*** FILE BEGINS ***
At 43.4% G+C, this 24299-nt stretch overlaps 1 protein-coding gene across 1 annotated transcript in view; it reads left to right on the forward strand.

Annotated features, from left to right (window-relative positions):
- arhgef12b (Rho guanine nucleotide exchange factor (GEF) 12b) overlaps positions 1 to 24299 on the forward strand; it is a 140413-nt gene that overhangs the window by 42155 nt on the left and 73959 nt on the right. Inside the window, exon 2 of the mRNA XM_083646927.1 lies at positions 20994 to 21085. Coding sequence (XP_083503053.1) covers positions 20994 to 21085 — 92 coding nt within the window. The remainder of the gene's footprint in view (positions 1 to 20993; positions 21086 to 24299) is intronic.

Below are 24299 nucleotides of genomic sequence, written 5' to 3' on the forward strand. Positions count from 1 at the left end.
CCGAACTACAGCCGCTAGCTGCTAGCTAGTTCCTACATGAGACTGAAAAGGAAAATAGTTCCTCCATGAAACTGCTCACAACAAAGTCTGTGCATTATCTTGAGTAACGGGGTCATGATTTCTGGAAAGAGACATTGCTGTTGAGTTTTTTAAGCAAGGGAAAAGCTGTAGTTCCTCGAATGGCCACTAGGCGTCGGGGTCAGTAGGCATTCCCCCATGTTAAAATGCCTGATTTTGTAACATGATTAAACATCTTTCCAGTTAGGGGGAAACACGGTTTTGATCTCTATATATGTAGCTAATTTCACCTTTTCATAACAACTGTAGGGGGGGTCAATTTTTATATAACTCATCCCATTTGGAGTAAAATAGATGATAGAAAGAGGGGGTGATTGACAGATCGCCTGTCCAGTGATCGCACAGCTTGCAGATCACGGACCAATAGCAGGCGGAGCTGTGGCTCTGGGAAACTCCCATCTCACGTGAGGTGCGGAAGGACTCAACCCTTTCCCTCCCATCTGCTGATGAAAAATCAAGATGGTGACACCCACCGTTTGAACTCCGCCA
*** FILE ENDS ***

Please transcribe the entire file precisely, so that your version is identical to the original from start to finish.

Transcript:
At 43.4% G+C, this 24299-nt stretch overlaps 1 protein-coding gene across 1 annotated transcript in view; it reads left to right on the forward strand.

Annotated features, from left to right (window-relative positions):
- arhgef12b (Rho guanine nucleotide exchange factor (GEF) 12b) overlaps positions 1 to 24299 on the forward strand; it is a 140413-nt gene that overhangs the window by 42155 nt on the left and 73959 nt on the right. Inside the window, exon 2 of the mRNA XM_083646927.1 lies at positions 20994 to 21085. Coding sequence (XP_083503053.1) covers positions 20994 to 21085 — 92 coding nt within the window. The remainder of the gene's footprint in view (positions 1 to 20993; positions 21086 to 24299) is intronic.

Below are 24299 nucleotides of genomic sequence, written 5' to 3' on the forward strand. Positions count from 1 at the left end.
CCGAACTACAGCCGCTAGCTGCTAGCTAGTTCCTACATGAGACTGAAAAGGAAAATAGTTCCTCCATGAAACTGCTCACAACAAAGTCTGTGCATTATCTTGAGTAACGGGGTCATGATTTCTGGAAAGAGACATTGCTGTTGAGTTTTTTAAGCAAGGGAAAAGCTGTAGTTCCTCGAATGGCCACTAGGCGTCGGGGTCAGTAGGCATTCCCCCATGTTAAAATGCCTGATTTTGTAACATGATTAAACATCTTTCCAGTTAGGGGGAAACACGGTTTTGATCTCTATATATGTAGCTAATTTCACCTTTTCATAACAACTGTAGGGGGGGTCAATTTTTATATAACTCATCCCATTTGGAGTAAAATAGATGATAGAAAGAGGGGGTGATTGACAGATCGCCTGTCCAGTGATCGCACAGCTTGCAGATCACGGACCAATAGCAGGCGGAGCTGTGGCTCTGGGAAACTCCCATCTCACGTGAGGTGCGGAAGGACTCAACCCTTTCCCTCCCATCTGCTGATGAAAAATCAAGATGGTGACACCCACCGTTTGAACTCCGCCA